A puppet of Cyrano de Bergerac has presided over my mother’s mantle as long as I can remember. It was such a part of our living room scenery that I never bothered to ask about its origin. I only knew that our Cyrano had once performed on the Brussels stage.
On my last visit to Brussels, I found our puppet’s roots in an age-old tavern at the end of a cobblestoned alleyway. Stepping into Toone for the first time felt a bit like coming home to me, as though Cyrano’s cousins had been waiting for me for decades.
The bar at Toone is one of the oldest in Brussels and a magical place to stop in for a drink, take in an evening puppet show, or better yet, do both. Its entrance is a little tricky to find. Just off the Grasmarkt near the Grand Place there’s a small archway. Duck through there to find a quiet cobbled courtyard and just beyond, a stone building. If you arrive at dusk, the place seems to have a magical golden glow.
Upon entry you’ll find several rooms with tables, some puppets hanging from the ceiling, and an old puppet stage where a performance of Don Quixote seems frozen in time. Though for some this is all they’ll see while drinking local beer at the bar, for others it’s just the waiting room for the main event: the weekend performances of the Royal Theater of Toone.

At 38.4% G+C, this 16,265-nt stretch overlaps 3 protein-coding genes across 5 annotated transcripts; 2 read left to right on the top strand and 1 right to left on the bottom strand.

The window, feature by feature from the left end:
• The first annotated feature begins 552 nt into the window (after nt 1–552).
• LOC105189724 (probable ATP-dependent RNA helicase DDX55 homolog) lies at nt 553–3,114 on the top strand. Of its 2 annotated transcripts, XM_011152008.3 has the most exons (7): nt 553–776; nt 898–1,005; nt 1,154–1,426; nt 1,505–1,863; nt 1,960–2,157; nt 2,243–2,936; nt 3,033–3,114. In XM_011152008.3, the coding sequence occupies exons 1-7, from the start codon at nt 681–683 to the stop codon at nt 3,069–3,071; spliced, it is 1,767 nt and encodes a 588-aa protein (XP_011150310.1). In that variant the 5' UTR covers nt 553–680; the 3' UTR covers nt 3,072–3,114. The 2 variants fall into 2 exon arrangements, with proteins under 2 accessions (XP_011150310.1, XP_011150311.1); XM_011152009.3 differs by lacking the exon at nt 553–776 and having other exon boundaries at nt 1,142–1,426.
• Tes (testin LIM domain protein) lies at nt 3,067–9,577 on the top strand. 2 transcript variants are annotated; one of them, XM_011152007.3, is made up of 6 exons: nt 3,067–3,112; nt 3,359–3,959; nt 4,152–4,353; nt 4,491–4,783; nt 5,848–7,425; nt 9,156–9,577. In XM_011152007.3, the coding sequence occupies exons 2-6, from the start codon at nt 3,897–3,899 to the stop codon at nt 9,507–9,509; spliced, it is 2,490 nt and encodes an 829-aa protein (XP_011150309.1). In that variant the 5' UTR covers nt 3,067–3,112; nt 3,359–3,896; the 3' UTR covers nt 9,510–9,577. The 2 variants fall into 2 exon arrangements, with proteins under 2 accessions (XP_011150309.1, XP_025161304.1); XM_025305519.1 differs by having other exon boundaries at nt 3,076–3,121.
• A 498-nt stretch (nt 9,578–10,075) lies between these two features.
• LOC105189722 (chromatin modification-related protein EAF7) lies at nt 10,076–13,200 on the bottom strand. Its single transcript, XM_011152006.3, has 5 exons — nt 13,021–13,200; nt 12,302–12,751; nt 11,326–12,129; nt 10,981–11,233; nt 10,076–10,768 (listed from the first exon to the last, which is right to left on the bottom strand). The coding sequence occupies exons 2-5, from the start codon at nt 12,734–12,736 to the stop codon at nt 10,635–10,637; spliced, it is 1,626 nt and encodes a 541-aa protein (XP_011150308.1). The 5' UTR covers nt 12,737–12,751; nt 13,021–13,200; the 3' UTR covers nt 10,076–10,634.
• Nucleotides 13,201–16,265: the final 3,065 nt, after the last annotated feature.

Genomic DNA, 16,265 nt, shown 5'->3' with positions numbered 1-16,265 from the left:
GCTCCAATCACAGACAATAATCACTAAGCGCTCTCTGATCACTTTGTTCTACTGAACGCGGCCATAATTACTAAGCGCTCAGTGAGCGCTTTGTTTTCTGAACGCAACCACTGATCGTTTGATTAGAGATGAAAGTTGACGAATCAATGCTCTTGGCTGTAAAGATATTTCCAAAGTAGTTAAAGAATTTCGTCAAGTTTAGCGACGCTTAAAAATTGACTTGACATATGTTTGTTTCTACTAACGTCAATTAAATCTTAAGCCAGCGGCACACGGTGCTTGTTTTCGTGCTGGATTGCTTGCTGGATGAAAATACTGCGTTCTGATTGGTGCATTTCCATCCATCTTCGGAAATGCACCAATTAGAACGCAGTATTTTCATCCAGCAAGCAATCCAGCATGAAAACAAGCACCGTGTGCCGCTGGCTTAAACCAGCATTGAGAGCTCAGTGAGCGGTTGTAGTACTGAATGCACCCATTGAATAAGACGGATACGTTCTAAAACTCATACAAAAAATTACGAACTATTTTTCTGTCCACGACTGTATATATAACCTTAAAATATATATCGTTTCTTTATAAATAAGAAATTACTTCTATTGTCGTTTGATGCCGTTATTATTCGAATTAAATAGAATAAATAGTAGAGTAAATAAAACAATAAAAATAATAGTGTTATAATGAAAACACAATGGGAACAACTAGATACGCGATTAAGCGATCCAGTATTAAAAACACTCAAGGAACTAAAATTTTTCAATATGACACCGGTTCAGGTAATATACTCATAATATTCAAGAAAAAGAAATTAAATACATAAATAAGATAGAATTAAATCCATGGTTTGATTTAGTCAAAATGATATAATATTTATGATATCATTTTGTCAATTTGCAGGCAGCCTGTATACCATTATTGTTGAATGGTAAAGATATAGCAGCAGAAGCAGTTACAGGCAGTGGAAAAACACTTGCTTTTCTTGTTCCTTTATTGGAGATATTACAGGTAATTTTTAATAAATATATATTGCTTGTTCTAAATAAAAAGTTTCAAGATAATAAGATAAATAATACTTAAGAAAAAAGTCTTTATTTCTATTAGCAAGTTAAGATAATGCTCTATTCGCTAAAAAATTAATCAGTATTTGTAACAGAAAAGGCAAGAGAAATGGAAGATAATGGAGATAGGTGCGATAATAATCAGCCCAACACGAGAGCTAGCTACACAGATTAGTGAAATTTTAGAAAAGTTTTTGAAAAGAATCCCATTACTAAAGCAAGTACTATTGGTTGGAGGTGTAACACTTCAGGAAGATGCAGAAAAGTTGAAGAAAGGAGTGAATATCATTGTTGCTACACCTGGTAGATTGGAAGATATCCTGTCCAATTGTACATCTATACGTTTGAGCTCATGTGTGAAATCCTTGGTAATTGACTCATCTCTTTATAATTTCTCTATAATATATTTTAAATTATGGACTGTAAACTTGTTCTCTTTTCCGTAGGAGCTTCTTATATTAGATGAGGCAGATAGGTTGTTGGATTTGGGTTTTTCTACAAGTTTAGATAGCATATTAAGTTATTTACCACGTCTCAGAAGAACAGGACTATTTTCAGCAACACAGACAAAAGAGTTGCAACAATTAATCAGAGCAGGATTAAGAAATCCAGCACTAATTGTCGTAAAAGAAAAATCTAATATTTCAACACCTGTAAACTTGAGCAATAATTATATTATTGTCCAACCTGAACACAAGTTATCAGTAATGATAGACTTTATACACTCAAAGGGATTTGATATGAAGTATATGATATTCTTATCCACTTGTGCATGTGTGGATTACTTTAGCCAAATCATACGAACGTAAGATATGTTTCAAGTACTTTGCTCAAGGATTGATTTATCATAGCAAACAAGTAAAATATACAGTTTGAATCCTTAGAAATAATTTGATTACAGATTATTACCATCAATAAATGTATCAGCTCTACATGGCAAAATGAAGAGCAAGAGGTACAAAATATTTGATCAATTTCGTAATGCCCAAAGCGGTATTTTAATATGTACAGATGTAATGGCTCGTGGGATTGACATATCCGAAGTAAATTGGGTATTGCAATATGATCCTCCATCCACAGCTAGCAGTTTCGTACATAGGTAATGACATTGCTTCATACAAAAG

Friday and Saturday nights a line of young and old, locals and tourists, snakes up the stairs to the “new” theater to see classics like the Three Musketeers, William Tell, and Hamlet, in miniature. The performances are in Bruxellois, the ancient language of Brussels that mixes French and Flemish. Don’t let that scare off you or the kids. The classic plays are full of action and quite easy to follow. They also offer shows in a variety of other languages on demand.
Brussels’ puppet shows go back to Philippe II’s reign, when shows were performed in the crowded rooms of the traditional Marolles neighborhood, with folks gathered as much for the entertainment as for the warm fires that glowed on long winter nights.
The Theatre of Toone began in 1830 with its first master puppeteer, Toone I. The current master puppeteer, Nicolas Géal, was named Toone VIII in 2003. The honor is passed from one generation to the next, not always to a direct descendant, but to the best puppeteer. Nicolas did receive the honor from his father José, however, who had held the title of Toone VII since 1963. Nicolas stays on to help with the shows and to offer Bruxellois language courses on Saturday mornings.
Although shows are not specifically geared toward children, they are generally appropriate for all ages.
Toone is a Brussels tradition and a cultural treasure and one that I will remember fondly the next time I run into the diminutive Cyrano at my mother’s house.